dont-revalidate Cache-Control header

Ben Maurer <ben.maurer@gmail.com> Thu, 09 July 2015 22:29 UTC

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From: Ben Maurer <ben.maurer@gmail.com>
To: ietf-http-wg@w3.org, Ilya Grigorik <igrigorik@google.com>
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Subject: dont-revalidate Cache-Control header
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It is considered a best practice for websites to use "long caching" for
serving images, javascript and CSS. In long cacing if a website has a
resource X.js which might change from time to time, rather than referencing
X.js and giving the endpoint a short expiration date, they reference
X-v1.js with a nearly infinite expiration date. When X.js changes, the
website uploads X-v2.js and changes any references to use the new version.
This has the benefit that the browser never needs to revalidate resources
and that it sees changes instantly. [1]

At Facebook, we use this method to serve our static resources. However
we've noticed that despite our nearly infinite expiration dates we see
10-20% of requests (depending on browser) for static resource being
conditional revalidation. We believe this happens because UAs perform
revalidation of requests if a user refreshes the page. Our statistics show
that about 2% of navigations to FB are reloads -- however these requests
cause a disproportionate amount of traffic to our static resources because
they are never served by the user's cache.

A user who refreshes their Facebook page isn't looking for new versions of
our Javascript. Really they want updated content from our site. However UAs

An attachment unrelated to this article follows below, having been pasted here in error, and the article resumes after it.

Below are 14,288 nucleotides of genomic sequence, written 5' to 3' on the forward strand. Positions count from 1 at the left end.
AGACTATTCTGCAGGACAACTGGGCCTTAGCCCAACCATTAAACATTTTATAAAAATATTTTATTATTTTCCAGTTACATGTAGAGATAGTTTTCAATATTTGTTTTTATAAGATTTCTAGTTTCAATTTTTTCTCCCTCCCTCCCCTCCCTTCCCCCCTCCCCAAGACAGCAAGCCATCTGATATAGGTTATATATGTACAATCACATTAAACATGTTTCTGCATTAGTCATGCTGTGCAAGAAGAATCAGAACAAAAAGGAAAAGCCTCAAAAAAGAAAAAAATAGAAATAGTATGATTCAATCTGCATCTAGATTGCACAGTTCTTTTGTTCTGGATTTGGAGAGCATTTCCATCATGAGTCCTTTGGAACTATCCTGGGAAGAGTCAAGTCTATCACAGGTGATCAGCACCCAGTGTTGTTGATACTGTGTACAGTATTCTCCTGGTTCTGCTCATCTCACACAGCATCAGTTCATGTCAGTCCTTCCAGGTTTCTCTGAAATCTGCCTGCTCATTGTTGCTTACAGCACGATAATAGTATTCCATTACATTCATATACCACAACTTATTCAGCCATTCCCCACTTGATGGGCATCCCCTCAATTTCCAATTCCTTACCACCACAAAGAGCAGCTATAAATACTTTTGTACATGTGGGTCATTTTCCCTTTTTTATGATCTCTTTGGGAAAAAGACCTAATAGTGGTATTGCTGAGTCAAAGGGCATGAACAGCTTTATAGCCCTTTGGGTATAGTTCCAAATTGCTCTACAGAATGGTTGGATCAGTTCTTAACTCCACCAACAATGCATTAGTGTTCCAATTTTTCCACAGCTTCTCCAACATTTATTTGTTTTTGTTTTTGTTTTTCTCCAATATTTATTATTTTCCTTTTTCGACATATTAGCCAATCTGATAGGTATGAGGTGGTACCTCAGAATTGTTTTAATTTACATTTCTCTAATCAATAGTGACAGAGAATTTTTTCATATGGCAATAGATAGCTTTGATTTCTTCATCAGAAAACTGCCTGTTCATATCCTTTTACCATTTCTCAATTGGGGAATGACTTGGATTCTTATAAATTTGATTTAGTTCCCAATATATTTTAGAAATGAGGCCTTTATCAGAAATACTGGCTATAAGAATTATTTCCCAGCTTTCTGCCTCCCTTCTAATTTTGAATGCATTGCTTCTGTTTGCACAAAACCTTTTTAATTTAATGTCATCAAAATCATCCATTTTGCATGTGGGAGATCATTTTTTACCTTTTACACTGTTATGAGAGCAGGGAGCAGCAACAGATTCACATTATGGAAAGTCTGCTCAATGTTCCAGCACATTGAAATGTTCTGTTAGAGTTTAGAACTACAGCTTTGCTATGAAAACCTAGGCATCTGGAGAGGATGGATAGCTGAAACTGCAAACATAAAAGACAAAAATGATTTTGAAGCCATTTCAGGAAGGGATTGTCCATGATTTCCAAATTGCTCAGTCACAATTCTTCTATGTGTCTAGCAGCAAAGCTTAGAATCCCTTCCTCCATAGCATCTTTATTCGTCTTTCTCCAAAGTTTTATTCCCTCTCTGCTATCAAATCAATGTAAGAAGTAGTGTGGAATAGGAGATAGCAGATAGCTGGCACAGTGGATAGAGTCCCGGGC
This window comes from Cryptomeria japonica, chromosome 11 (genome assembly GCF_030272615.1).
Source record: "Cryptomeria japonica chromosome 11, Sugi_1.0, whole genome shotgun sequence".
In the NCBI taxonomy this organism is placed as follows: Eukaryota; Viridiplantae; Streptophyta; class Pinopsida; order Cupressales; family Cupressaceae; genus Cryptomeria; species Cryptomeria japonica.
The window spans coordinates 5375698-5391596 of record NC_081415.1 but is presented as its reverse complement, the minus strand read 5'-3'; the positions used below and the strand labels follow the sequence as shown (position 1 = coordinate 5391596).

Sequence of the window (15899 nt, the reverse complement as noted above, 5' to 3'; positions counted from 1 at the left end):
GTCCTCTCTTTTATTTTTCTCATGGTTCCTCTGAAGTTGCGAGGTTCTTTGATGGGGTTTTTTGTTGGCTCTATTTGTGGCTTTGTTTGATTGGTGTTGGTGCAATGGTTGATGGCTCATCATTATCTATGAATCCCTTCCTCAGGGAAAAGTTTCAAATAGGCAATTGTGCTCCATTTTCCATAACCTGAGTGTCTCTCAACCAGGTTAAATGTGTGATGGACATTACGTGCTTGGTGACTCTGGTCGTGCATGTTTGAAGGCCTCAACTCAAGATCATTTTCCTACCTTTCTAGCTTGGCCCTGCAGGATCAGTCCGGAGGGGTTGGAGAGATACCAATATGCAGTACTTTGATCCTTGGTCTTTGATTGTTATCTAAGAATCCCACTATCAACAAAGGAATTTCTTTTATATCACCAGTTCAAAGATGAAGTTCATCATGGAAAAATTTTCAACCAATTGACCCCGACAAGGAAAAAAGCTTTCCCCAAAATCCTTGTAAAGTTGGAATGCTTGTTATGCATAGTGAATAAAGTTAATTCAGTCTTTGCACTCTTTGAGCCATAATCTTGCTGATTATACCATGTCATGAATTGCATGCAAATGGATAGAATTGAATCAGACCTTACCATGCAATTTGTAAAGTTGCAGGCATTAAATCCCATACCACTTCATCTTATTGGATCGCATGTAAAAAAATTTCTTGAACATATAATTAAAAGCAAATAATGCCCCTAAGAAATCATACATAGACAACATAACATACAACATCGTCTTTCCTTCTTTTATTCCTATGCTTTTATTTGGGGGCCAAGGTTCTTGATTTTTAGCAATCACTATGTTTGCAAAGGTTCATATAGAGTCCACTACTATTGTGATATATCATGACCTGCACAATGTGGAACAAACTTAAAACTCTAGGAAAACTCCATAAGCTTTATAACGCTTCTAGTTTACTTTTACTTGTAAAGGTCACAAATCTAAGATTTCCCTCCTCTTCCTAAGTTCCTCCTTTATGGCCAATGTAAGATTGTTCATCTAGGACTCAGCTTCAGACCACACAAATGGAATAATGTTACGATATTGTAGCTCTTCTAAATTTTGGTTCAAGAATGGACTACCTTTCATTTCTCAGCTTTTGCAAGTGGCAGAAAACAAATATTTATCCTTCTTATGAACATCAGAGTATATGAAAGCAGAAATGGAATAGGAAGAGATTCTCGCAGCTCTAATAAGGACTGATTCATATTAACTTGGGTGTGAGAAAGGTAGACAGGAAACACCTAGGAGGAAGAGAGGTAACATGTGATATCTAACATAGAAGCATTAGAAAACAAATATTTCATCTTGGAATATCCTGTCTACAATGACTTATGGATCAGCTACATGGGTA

refresh all subresoruces of a page when the user refreshes a web page. This
is designed to serve cases such as a weather site that says <img
src="/weather.php?zip=94025">. If that site had a 10 minute expiration on
the image, the user might be able to refresh the page and get more up to
date weather.

10-20% additional requests is a huge impact for a site's performance. When
a user presses refresh, they want to quickly see the latest updates on the
site they are on. Revalidating all resources on the site is a substantial
drain. In discussing this with Ilya Grigorik from the Chrome team, one
suggestion that came up was an explicit cache control option to tell UAs
not to revalidate. The proposed header would be Cache-Control:
dont-revalidate

This header would tell a UA that the resource in question is unquestionably
valid until it's expiration time. A UA MUST NOT send a conditional request
for a resource with a dont-revalidate header prior to the resource's
expiration. In most cases the UA SHOULD simply treat the resource as valid.
If the UA is not willing to treat the resource as valid, it should send a
full request with no revalidation. The UA MAY do this in cases where the
user has explicitly requested to use a clean cache -- for example a refresh
via ctrl+shift+r, or using developer tooling. Such functionality SHOULD be
targeted at advanced users rather than the average user.

Without an additional header, web sites are unable to control UA's behavior
when the user uses the refresh button. UA's are rightfully hesitant in any
solution that alters the long standing semantics of the refresh button (for
example, not refreshing subresources).

[1]
https://developers.google.com/web/fundamentals/performance/optimizing-content-efficiency/http-caching#invalidating-and-updating-cached-responses